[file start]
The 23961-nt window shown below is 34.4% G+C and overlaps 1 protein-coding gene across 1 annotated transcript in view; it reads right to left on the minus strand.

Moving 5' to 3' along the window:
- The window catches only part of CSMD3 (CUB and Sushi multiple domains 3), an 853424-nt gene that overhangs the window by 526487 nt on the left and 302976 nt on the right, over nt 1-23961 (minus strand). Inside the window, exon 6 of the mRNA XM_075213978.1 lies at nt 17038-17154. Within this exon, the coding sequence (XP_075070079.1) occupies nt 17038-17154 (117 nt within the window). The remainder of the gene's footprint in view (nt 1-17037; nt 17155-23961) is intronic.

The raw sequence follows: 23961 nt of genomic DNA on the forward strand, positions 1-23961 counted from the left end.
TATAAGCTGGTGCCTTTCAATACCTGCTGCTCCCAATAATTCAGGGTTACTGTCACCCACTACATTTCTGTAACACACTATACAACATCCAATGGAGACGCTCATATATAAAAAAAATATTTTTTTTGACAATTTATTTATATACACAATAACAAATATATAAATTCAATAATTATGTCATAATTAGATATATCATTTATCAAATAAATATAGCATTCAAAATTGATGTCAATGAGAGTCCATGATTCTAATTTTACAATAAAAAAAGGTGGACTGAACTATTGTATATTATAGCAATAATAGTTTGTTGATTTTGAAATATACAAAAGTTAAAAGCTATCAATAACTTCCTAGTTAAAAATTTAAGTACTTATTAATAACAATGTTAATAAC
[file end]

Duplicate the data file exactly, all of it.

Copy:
The 23961-nt window shown below is 34.4% G+C and overlaps 1 protein-coding gene across 1 annotated transcript in view; it reads right to left on the minus strand.

Moving 5' to 3' along the window:
- The window catches only part of CSMD3 (CUB and Sushi multiple domains 3), an 853424-nt gene that overhangs the window by 526487 nt on the left and 302976 nt on the right, over nt 1-23961 (minus strand). Inside the window, exon 6 of the mRNA XM_075213978.1 lies at nt 17038-17154. Within this exon, the coding sequence (XP_075070079.1) occupies nt 17038-17154 (117 nt within the window). The remainder of the gene's footprint in view (nt 1-17037; nt 17155-23961) is intronic.

The raw sequence follows: 23961 nt of genomic DNA on the forward strand, positions 1-23961 counted from the left end.
TATAAGCTGGTGCCTTTCAATACCTGCTGCTCCCAATAATTCAGGGTTACTGTCACCCACTACATTTCTGTAACACACTATACAACATCCAATGGAGACGCTCATATATAAAAAAAATATTTTTTTTGACAATTTATTTATATACACAATAACAAATATATAAATTCAATAATTATGTCATAATTAGATATATCATTTATCAAATAAATATAGCATTCAAAATTGATGTCAATGAGAGTCCATGATTCTAATTTTACAATAAAAAAAGGTGGACTGAACTATTGTATATTATAGCAATAATAGTTTGTTGATTTTGAAATATACAAAAGTTAAAAGCTATCAATAACTTCCTAGTTAAAAATTTAAGTACTTATTAATAACAATGTTAATAAC